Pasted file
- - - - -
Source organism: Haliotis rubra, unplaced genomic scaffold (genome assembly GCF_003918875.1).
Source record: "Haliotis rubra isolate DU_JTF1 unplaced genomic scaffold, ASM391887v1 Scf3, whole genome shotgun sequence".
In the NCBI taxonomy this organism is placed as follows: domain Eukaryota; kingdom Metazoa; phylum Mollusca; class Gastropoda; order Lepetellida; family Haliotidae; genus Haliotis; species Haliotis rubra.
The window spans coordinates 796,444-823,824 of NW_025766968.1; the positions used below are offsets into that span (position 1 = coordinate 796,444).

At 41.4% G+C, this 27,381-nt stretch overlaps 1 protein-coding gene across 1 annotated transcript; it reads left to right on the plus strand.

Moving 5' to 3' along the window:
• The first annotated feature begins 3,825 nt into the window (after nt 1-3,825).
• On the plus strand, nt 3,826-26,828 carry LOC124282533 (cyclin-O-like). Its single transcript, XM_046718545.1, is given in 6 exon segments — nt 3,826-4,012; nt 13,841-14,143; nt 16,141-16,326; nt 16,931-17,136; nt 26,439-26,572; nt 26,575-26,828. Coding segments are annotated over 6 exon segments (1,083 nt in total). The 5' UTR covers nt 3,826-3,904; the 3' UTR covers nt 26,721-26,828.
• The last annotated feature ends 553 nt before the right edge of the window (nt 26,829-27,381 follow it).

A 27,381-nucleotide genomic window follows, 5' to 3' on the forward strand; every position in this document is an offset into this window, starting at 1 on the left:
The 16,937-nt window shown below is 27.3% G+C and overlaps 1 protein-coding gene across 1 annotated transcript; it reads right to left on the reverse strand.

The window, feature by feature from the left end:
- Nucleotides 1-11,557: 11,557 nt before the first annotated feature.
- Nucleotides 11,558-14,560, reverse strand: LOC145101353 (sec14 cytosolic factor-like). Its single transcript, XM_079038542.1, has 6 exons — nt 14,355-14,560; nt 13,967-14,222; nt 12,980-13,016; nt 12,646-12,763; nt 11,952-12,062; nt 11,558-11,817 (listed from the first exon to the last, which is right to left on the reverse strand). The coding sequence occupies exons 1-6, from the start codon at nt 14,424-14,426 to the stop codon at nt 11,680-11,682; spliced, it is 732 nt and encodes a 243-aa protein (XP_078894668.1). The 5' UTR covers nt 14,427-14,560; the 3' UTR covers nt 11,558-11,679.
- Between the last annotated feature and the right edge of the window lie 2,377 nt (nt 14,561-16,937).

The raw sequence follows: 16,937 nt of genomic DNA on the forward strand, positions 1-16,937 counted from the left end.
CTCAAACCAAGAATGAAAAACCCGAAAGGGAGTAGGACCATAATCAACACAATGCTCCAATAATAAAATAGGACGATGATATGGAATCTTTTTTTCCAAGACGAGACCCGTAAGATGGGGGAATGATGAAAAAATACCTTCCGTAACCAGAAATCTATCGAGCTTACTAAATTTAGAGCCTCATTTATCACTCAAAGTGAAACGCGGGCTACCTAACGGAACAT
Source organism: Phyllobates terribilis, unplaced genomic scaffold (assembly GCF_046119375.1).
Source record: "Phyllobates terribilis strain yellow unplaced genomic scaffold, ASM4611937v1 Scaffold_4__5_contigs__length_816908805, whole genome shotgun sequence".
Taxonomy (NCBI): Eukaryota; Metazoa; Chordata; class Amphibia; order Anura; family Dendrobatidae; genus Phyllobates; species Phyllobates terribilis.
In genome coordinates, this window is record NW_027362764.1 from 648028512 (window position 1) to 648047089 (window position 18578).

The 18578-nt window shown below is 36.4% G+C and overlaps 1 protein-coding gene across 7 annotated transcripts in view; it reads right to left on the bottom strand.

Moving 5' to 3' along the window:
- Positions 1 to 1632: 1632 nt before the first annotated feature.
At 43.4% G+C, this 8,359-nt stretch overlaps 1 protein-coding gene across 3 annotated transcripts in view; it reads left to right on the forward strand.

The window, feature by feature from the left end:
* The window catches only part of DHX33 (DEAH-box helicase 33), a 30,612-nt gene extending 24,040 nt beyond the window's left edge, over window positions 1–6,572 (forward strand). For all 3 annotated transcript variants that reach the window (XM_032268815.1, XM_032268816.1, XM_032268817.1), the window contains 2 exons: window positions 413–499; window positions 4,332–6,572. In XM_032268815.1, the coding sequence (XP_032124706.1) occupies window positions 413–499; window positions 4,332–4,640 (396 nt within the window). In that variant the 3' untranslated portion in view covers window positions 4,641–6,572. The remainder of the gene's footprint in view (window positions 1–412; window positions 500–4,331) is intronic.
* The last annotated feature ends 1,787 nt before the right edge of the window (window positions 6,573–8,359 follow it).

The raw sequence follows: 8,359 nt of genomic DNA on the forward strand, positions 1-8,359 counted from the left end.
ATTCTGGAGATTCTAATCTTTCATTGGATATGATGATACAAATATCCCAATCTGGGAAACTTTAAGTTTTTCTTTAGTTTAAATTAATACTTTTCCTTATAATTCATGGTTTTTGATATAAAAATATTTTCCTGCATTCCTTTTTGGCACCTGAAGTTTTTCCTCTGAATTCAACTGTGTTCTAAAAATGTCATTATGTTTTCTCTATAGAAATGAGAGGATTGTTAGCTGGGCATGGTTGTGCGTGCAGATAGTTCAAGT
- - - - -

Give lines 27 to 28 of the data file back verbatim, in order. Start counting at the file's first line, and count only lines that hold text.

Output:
* The window catches only part of DHX33 (DEAH-box helicase 33), a 30,612-nt gene extending 24,040 nt beyond the window's left edge, over window positions 1–6,572 (forward strand). For all 3 annotated transcript variants that reach the window (XM_032268815.1, XM_032268816.1, XM_032268817.1), the window contains 2 exons: window positions 413–499; window positions 4,332–6,572. In XM_032268815.1, the coding sequence (XP_032124706.1) occupies window positions 413–499; window positions 4,332–4,640 (396 nt within the window). In that variant the 3' untranslated portion in view covers window positions 4,641–6,572. The remainder of the gene's footprint in view (window positions 1–412; window positions 500–4,331) is intronic.
* The last annotated feature ends 1,787 nt before the right edge of the window (window positions 6,573–8,359 follow it).